Updated: Mar 4
This year marks the fortieth anniversary of the Quilters Guild of the British Isles. The Guild was established in 1979 to "...bring together quilters in a spirit of friendship and learning, (to) promote quilt-making in all its forms across the UK (and) as an educational charity (to) preserve the heritage of quilting and work to ensure a vibrant future for the craft..."
Anniversaries are always moments of reflection and there have been some thoughtful pieces written in the Guild's journal by Mary Jenkins and Deb McGuire about the direction of British quilting or even - in the days of global media - if there is such a thing. I have discussed before how I discovered quilting in my own little internet-led bubble, ironically just as the V&A were exhibiting Quilts 1700-2010 Hidden Histories, Untold Stories. And while I will always quietly kick myself for missing it, I do have a (well-thumbed) beautifully illustrated catalogue.
So, having discovered my own heritage as a British quilter in a rather roundabout fashion, how much does it influence me? My suitably roundabout answer is "sort of".
I will put my hand up to reproducing the design of an old quilt. Woodruff and Wintersweet are inspired by antique quilts I found on Pinterest and my Pennine Star Quilt is based on the eponymous Sanderson Star, a classic British design. I can still remember the first time I saw a Sanderson Star in Heather Audin's book Patchwork and Quilting in Britain: it was so breathtakingly graphic that it was hard to believe it was more than a century old. But when I say reproduce, I suspect Miss Sanderson would take a dim view of the way I've broken down her iconic star motif to make it easier to piece. I wrote more about it here.
I've also been inspired by elements in antique quilts: the Spindleberry block is taken from the border of an early eighteenth century quilt in that V&A exhibition catalogue and my Stepping Stones quilt for the Moda Bakeshop is a beginner-friendly take on a tumbling blocks quilt in the Gawthorpe Textile Collection, with a distinctive red background.
The excitement for me when I make a quilt is to put my own spin on it. To piece a traditional motif in a new way, or to use traditional piecing to make an original block. To play with the composition, or to draw my inspiration from other textiles, like embroidery or illustration. But I still want to make a quilt that looks great on a bed or draped over the arm of a chair or - be still my beating heart - in a stack...ready for adventure. They must be beautiful and useful. William Morris would approve.
But I also want to enjoy making them. For example, I love the look of appliqued quilts, particularly the way they tell a story. But... I don't enjoy the process of needle turn applique enough to make a whole quilt. So, as my experience grew, I evolved techniques that allowed me to create my Petit Fours series of illustrative blocks with conventional piecing. Sometimes ideas sit in my sketchbook for years before I'm able to figure out how I can make them successfully.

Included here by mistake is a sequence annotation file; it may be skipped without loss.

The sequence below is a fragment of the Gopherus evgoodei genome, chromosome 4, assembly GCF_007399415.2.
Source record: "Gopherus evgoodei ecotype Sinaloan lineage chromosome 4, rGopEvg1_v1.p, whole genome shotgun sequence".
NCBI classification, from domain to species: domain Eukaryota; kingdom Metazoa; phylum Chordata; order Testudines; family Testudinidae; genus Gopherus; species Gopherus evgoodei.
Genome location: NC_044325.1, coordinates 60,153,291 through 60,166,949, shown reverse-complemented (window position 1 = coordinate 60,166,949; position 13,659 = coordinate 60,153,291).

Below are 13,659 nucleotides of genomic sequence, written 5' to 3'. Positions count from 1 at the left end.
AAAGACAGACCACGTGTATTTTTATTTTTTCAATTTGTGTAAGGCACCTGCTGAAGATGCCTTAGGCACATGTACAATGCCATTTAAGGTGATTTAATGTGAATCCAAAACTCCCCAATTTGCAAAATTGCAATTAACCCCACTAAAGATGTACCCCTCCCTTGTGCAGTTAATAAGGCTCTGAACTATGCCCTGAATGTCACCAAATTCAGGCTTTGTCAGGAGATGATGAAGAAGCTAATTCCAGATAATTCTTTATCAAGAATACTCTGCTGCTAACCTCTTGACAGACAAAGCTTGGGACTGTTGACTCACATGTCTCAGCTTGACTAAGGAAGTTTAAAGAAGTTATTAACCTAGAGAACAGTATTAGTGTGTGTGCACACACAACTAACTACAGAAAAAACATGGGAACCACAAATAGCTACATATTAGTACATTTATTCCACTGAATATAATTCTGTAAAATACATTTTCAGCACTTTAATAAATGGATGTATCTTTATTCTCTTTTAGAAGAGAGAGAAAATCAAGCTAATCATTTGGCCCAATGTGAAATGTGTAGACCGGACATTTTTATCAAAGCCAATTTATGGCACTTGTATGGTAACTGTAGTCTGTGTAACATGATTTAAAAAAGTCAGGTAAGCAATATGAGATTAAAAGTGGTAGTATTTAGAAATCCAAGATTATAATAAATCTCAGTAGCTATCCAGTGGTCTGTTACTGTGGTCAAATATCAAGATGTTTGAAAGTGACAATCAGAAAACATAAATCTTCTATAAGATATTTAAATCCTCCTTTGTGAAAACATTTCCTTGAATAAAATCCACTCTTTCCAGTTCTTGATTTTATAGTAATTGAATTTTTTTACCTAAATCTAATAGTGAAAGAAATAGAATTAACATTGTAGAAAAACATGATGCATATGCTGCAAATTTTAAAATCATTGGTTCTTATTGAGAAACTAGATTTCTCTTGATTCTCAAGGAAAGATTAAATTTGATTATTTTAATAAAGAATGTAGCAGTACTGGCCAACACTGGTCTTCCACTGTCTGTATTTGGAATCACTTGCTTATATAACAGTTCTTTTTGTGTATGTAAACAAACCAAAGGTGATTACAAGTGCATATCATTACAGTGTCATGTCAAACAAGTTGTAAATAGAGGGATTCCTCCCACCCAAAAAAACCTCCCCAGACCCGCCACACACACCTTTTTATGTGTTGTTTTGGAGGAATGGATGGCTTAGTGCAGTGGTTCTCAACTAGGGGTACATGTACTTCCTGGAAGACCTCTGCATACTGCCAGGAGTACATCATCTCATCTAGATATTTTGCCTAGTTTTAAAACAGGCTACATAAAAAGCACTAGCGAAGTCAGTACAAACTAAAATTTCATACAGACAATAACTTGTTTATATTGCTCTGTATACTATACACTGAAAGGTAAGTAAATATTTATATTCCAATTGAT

I was recently commissioned by Today's Quilter to make a frame (a.k.a. medallion) quilt, which is a thoroughly British quilting style that predates the block format developed in North America. I'll admit to being a little nervous: frame quilts are so called because multiple borders are added to a central motif and they require some precision. My design is for a quilt to celebrate a wedding - I embroidered the date of my own wedding anniversary at the centre - and I'm looking forward to sharing the results with you in a month or two. Here's a sneak peek of the centre of my quilt...
But as I look at this image I see a motif inspired by a felt applique block made by Joanna Figueroa, an American quilter born in Poland (or perhaps she'd say she was a Polish quilter living in America?). It's made in fabric designed by a Norwegian designer, Tone Finnanger, and stitched together with Italian Aurifil thread. And let us not forget that one of England's earliest quilts, the Leven's Hall Patchwork, was made at the beginning of the eighteenth century with precious scraps of chintz imported from India. British quilting has always had an international flavour.
So what is a British quilt? I would venture to suggest that it is any quilt made by a British quilter. If you're British and you're making a quilt, then that's wonderful. Whether you like to improvise or work from a pattern, use a block or frame layout, make king-size or doll quilts, stitch with a machine or by hand, using printed or hand-dyed fabric, in reproduction or contemporary colours, please just keep making. But be a love, think about joining the Quilter's Guild or your local quilting group. The best way you can help to preserve our precious heritage is by keeping those skills alive. You are the future of British Quilting. To misquote a famous poster: KEEP CALM & QUILT ON.